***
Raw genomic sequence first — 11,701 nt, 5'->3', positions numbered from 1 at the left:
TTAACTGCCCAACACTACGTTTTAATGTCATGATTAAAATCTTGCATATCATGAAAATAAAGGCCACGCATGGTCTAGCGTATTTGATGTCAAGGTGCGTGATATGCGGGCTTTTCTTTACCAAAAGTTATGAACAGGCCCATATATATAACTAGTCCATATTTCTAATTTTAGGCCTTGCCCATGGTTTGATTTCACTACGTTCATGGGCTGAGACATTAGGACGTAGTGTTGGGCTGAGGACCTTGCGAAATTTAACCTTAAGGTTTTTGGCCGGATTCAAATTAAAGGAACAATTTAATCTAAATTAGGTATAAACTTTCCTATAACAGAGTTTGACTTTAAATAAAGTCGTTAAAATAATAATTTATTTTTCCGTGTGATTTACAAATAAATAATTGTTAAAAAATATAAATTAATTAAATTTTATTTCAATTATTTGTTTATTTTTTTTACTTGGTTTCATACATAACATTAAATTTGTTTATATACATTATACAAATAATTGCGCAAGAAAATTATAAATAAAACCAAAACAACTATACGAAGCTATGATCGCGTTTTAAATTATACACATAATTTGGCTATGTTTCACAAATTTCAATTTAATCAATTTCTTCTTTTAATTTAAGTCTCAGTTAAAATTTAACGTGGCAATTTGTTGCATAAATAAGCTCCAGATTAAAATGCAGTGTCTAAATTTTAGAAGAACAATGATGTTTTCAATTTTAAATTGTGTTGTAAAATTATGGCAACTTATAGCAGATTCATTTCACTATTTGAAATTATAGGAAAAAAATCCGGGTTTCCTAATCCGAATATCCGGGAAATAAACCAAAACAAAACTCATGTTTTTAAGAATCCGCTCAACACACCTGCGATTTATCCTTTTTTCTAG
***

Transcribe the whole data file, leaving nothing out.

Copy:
Raw genomic sequence first — 11,701 nt, 5'->3', positions numbered from 1 at the left:
TTAACTGCCCAACACTACGTTTTAATGTCATGATTAAAATCTTGCATATCATGAAAATAAAGGCCACGCATGGTCTAGCGTATTTGATGTCAAGGTGCGTGATATGCGGGCTTTTCTTTACCAAAAGTTATGAACAGGCCCATATATATAACTAGTCCATATTTCTAATTTTAGGCCTTGCCCATGGTTTGATTTCACTACGTTCATGGGCTGAGACATTAGGACGTAGTGTTGGGCTGAGGACCTTGCGAAATTTAACCTTAAGGTTTTTGGCCGGATTCAAATTAAAGGAACAATTTAATCTAAATTAGGTATAAACTTTCCTATAACAGAGTTTGACTTTAAATAAAGTCGTTAAAATAATAATTTATTTTTCCGTGTGATTTACAAATAAATAATTGTTAAAAAATATAAATTAATTAAATTTTATTTCAATTATTTGTTTATTTTTTTTACTTGGTTTCATACATAACATTAAATTTGTTTATATACATTATACAAATAATTGCGCAAGAAAATTATAAATAAAACCAAAACAACTATACGAAGCTATGATCGCGTTTTAAATTATACACATAATTTGGCTATGTTTCACAAATTTCAATTTAATCAATTTCTTCTTTTAATTTAAGTCTCAGTTAAAATTTAACGTGGCAATTTGTTGCATAAATAAGCTCCAGATTAAAATGCAGTGTCTAAATTTTAGAAGAACAATGATGTTTTCAATTTTAAATTGTGTTGTAAAATTATGGCAACTTATAGCAGATTCATTTCACTATTTGAAATTATAGGAAAAAAATCCGGGTTTCCTAATCCGAATATCCGGGAAATAAACCAAAACAAAACTCATGTTTTTAAGAATCCGCTCAACACACCTGCGATTTATCCTTTTTTCTAG